Quarantine has been a substitute world of artists, where creativity remains un-quarantined; full of beauty, tranquility, simplicity, awe, spirituality, anxiety, explorations and experimentations where the reality of the world lay far behind the veil of colours and expressions. Personalized expression opened a doorway to impulse and imagery.

Dr Meera Kumar, a recipient of Doctorate of indegenious arts by Academy of Univeral Global peace; Kempegowda and Kannada Sahitya Parishad awardee, whose traditional Mysore paintings are a reflection of hours of intricate work, where thin lines of gesso work can be observed in the fine details of jewellery and folds of clothes. The work embossed in gold leaf is preserving the culture of over 500 years old Mysore traditional art.

Giliyal Jayaram Bhat’s abstractions are a search for creative directions from within and without to form new equations with the world. An effort can be seen to go beyond existing and unselfconscious making, where the objects are lost in the world of excitement, wonder and pleasure.

KG Lingadevaru’s ‘Finding yourself’ is a representation of a quest in the journey of discovering oneself, delving deep into self, simultaneously influenced by social life and finally transcending towards enlightenment. One can see the playfulness and easy flow in the forceful lines of white and black figures flying across in his paintings.

Basava Raj Achar’s canvas is enriched with very fine linear drawings, emboldened just in a few places. The simple, daily items like thread and needle, box, cones, trees and birds and flowers- all are part of his drawings. He adds another creative dimension to them and makes familiar things appear so new and entrancing.

Alka Chadha Harpalani’s works are like a pictorial diary, in a way, where multiple layers of digital effects add more meaning to her observation by travelling on the path of conceptual to virtual. She likes to mix her magics. There is a representation to integrate personal sensations of ‘Togetherness’, where the two hands with overlapping chains of lockdown support in creating visual variety. Her self-portrait with wings and linear elements in background leads the composition into coherent painterly forms. It’s a correspondence between feeling, form and technique.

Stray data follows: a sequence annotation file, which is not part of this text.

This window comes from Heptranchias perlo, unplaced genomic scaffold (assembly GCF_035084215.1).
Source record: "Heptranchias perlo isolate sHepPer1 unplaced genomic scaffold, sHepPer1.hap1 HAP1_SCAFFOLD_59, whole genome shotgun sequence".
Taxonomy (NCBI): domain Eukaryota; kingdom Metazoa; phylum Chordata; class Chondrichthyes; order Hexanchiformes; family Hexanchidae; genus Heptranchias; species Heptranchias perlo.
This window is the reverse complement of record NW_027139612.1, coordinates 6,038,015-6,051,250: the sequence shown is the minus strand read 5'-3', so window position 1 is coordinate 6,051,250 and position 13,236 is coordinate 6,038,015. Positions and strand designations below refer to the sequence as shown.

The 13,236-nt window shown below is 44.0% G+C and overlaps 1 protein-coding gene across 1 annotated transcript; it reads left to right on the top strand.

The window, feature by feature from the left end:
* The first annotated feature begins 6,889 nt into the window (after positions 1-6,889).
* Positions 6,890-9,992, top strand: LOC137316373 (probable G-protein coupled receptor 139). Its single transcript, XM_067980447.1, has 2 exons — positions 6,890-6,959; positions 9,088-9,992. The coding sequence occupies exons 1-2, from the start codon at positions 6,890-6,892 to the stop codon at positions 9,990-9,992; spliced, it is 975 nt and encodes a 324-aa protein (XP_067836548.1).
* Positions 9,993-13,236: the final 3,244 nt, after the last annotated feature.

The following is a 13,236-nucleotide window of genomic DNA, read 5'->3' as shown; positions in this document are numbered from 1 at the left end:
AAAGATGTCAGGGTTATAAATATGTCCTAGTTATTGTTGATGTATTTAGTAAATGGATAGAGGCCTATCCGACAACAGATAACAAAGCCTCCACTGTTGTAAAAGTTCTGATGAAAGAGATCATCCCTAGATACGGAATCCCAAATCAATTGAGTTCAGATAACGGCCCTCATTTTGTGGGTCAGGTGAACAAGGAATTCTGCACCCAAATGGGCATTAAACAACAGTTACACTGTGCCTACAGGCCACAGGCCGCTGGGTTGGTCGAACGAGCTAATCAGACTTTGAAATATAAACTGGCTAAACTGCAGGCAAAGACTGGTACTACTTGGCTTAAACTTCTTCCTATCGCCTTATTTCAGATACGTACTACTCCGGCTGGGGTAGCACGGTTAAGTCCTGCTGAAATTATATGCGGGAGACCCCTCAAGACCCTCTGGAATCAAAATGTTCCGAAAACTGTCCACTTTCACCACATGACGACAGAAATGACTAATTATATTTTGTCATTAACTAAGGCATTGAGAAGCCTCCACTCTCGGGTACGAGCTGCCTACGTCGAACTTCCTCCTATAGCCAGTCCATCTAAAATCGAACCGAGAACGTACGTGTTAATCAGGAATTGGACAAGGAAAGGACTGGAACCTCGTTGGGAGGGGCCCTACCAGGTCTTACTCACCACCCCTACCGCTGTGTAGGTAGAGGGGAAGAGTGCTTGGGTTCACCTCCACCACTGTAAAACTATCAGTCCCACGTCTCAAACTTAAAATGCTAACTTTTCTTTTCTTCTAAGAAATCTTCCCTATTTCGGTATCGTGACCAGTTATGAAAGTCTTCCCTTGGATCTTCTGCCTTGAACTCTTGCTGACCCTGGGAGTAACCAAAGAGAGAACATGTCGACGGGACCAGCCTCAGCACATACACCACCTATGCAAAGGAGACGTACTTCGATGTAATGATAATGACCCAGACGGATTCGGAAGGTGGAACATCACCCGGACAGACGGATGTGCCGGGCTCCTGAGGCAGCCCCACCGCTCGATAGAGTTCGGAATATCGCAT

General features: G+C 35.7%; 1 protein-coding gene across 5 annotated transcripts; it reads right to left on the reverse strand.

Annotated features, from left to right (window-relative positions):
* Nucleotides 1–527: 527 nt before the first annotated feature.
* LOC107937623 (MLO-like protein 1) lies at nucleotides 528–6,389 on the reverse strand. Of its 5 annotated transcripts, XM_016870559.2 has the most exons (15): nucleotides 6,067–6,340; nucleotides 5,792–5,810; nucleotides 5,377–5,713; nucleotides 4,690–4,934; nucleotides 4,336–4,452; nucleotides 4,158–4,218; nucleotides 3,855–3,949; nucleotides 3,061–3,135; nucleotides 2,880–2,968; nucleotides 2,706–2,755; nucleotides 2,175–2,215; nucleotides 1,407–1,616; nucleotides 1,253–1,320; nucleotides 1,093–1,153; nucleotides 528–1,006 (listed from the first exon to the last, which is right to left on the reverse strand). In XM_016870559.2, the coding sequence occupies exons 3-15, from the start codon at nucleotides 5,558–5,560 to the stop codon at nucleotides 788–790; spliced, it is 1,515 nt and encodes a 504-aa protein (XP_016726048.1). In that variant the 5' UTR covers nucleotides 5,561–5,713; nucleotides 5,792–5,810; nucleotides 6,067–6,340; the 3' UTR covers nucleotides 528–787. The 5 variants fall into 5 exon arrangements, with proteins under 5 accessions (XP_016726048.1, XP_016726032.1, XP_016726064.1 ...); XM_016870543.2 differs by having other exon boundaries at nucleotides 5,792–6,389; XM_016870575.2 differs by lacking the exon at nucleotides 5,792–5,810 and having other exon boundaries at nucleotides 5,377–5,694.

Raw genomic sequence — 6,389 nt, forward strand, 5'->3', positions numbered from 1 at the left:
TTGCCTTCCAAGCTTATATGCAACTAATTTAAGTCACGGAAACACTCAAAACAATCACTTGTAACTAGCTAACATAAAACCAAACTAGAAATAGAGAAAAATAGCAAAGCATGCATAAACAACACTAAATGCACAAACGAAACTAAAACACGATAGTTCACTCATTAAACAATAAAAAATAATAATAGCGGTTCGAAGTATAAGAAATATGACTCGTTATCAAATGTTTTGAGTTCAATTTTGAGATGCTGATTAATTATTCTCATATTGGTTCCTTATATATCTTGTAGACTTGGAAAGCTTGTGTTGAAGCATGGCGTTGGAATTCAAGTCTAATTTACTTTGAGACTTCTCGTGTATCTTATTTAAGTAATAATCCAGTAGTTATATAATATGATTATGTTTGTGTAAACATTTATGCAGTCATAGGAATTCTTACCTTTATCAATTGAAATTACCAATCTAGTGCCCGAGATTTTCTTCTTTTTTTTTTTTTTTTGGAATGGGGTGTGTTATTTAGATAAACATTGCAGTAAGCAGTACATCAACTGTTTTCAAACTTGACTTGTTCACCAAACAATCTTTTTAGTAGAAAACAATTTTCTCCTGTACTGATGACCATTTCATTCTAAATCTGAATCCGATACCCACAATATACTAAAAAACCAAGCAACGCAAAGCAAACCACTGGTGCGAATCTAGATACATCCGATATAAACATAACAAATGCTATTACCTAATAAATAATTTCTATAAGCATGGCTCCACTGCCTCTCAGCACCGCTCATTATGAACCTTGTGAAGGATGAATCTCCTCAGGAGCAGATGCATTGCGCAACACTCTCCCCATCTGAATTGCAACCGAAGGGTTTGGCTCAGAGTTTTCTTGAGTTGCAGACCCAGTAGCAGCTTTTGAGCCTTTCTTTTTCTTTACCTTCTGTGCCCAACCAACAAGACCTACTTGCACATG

Ramesh Terdal has been carrying out his search in spit and splash of myriad colours across the canvas, where one can see playfulness, spontaneity, freedom and also an exploration of forms from the accidental approach. An effort can be seen to go beyond existing and unselfconscious making of a new art language.

Manisha Mohnani’s work the interaction of figures plays an important role in her paintings representing nostalgia and refreshed memories. The works resonate with emotional interaction and a sense of solitude where one can see the figures float in a trance with graceful distortions in an effort to conquer one’s inner self.

Veena Vyasatheertha’s ‘Floral Symphony’ is reflecting positivity and hope, a weft of colour sensations. The artist has captured the sense of rejuvenation on seeing new buds pop through spontaneous exploration of colour, texture and form.

Swaroop Venkataraman has made a series of portraits, embellished with multiple textures through burnishing and layering with a distinct focus on realism and traditional aspect. It’s an ode to woman who makes the world come alive, add colours, is an inspiration and a pillar of strength and a centrifugal force of own little world called family.

A spurt of colour in blue, orange, black and gold adorns the skyscrapers and their play in reflections in water can be seen in the work by Lakshmi Priya.

Debajyoti Roy is pushing the limits of reality by creating miniatures sketches. He explores the treasures of choices and tries to form new equations with the world. There’s spontaneity of approach in his paintings as well as sketches.

Ila Srivastava is focusing on drawings, where she has drawn a back of a man and fixed red wings on him. It may be a wish to fly out when confined in the lockdown times.

Chitra Narayan’s acrylic paintings comprise of transparent cubic forms depicting the aerial view of cityscape. She is fascinated by the linear designs of railings, grills, spires, towers and barricades in a building, which later on gets reflected in the boldness of geometric forms in her paintings. One can see a thorough study of the forms to reach to the expression of the simplification with colour, order and clear direction of action.

Alka Chadha Harpalani

About Alka Chadha Harpalani